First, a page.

CHICAGO - Goodyear Tire & Rubber Co. eliminated its quarterly dividend on Tuesday, a move that is expected to boost cash flow at the financially struggling company by $84 million annually.
The Akron, Ohio, company has paid a dividend every year since 1937. It had reduced the quarterly payout to 12 cents a share in October 2001 from 30 cents.
Goodyear, one of the world's largest tire producers, lost $203.6 million in 2001 and is expected to report near break-even results for 2002. It has shed thousands of jobs in recent years as it struggles with worldwide industry overcapacity and North American sales that have lagged the industry.
Trading in shares of Goodyear was halted briefly on the New York Stock Exchange for the news.
Goodyear already has taken several steps to improve its financial results. It cut about 3,000 jobs, or 3 percent of its work force, last year after reducing its head count by 10,000 workers the year before that.
"The elimination of the dividend is an important step in a series of actions the company is taking to improve its financial flexibility in light of recent disappointing results and challenging economic conditions," said Robert J. Keegan, who took over as chief executive officer on Jan. 1, in a press release.
Keegan is expected to announce details of his turnaround plan for Goodyear's North American tire unit when the company reports its fourth-quarter results. The company hasn't set a date yet.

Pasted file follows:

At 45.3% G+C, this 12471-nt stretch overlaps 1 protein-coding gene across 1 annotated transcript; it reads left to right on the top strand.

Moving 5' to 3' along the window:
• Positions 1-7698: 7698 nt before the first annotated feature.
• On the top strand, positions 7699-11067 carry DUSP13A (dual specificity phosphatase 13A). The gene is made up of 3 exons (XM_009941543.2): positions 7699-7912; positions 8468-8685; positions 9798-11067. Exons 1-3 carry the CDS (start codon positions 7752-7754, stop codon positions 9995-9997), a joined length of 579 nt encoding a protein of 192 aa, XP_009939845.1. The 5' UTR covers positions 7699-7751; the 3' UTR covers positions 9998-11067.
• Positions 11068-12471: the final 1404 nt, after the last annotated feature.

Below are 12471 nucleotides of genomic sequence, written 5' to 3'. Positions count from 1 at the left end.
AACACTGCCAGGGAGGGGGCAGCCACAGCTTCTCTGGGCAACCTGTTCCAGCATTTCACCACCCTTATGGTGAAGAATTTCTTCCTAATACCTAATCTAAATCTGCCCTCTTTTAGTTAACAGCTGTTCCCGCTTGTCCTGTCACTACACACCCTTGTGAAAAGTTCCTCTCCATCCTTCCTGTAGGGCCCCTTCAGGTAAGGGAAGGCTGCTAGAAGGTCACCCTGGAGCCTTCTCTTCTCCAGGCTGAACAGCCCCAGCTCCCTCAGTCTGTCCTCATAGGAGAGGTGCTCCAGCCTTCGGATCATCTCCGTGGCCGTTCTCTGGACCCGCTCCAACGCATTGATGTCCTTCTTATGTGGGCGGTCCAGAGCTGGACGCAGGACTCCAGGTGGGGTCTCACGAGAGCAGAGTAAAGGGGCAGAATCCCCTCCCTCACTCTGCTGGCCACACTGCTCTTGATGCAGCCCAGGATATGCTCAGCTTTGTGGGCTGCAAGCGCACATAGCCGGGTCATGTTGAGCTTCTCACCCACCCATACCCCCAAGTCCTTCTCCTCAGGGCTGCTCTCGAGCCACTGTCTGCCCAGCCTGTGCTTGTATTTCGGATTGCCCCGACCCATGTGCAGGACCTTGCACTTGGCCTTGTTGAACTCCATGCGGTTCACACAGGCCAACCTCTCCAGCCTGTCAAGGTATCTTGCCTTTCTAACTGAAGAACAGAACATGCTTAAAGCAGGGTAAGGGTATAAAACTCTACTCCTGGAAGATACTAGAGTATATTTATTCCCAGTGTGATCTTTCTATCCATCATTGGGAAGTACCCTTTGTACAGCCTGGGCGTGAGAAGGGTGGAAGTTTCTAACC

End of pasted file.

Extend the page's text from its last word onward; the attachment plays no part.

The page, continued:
Analysts said Goodyear's decision to eliminate the dividend isn't surprising given its problems.
The company's sales have lagged those of the industry as consumers moved from concentrating on quality following a major Firestone tire recall to focusing more on price.
"They pushed through some pretty aggressive price increases in selected segments last year that weren't all matched by competitors," said David Bradley, a J.P. Morgan analyst.
The company last week said it might cut some North American tire production capacity by as much as 15 percent, but added it has no plans to shut any plant in the near future.
Bradley said the company may trim capacity in its unprofitable product lines. Such areas in the past have included business with original equipment manufacturers, private labels and its distributor business.
"That's probably what we're going to see next," Bradley said.
Goodyear also faces other problems, such as increased raw material prices and higher pension costs, that have some analysts worried about the company's liquidity.
In a 10-page report issued Tuesday morning, UBS Warburg analyst Saul Rubin said Goodyear has considerable debt coming due the next three years and will have a serious "liquidity crunch" as a result.
"In the absence of a stunning recovery, free cash from operations will not be sufficient in our view," he wrote. "Net income could be nonexistent for a sustained period and an extra squeeze in working capital and capital spending could be limited."
He predicted the elimination of Goodyear's dividend and asset sales.
Goodyear denied that it has any liquidity problems.
"With our cash on hand, available cash flow and available credit lines, we expect to be able to meet our obligations," said spokesman Keith Price.